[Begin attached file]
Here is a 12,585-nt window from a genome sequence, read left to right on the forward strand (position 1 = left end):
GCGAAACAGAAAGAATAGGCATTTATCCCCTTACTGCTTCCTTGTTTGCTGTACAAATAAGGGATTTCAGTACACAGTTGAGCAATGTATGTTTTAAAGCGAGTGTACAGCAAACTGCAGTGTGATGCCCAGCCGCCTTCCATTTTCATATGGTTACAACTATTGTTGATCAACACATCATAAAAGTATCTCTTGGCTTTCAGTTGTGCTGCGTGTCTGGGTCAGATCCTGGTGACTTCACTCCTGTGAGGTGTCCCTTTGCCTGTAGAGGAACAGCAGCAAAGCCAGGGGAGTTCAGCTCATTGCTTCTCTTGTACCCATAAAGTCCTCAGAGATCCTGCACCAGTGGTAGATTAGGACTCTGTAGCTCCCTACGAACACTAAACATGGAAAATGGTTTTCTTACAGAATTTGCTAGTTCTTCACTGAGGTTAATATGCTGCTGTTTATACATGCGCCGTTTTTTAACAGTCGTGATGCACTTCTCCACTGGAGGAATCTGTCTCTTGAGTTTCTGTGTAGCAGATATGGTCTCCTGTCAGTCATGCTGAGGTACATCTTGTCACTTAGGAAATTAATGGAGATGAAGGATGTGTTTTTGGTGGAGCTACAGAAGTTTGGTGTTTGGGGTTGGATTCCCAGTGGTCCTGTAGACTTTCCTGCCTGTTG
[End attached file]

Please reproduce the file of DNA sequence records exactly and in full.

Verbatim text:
Here is a 12,585-nt window from a genome sequence, read left to right on the forward strand (position 1 = left end):
GCGAAACAGAAAGAATAGGCATTTATCCCCTTACTGCTTCCTTGTTTGCTGTACAAATAAGGGATTTCAGTACACAGTTGAGCAATGTATGTTTTAAAGCGAGTGTACAGCAAACTGCAGTGTGATGCCCAGCCGCCTTCCATTTTCATATGGTTACAACTATTGTTGATCAACACATCATAAAAGTATCTCTTGGCTTTCAGTTGTGCTGCGTGTCTGGGTCAGATCCTGGTGACTTCACTCCTGTGAGGTGTCCCTTTGCCTGTAGAGGAACAGCAGCAAAGCCAGGGGAGTTCAGCTCATTGCTTCTCTTGTACCCATAAAGTCCTCAGAGATCCTGCACCAGTGGTAGATTAGGACTCTGTAGCTCCCTACGAACACTAAACATGGAAAATGGTTTTCTTACAGAATTTGCTAGTTCTTCACTGAGGTTAATATGCTGCTGTTTATACATGCGCCGTTTTTTAACAGTCGTGATGCACTTCTCCACTGGAGGAATCTGTCTCTTGAGTTTCTGTGTAGCAGATATGGTCTCCTGTCAGTCATGCTGAGGTACATCTTGTCACTTAGGAAATTAATGGAGATGAAGGATGTGTTTTTGGTGGAGCTACAGAAGTTTGGTGTTTGGGGTTGGATTCCCAGTGGTCCTGTAGACTTTCCTGCCTGTTG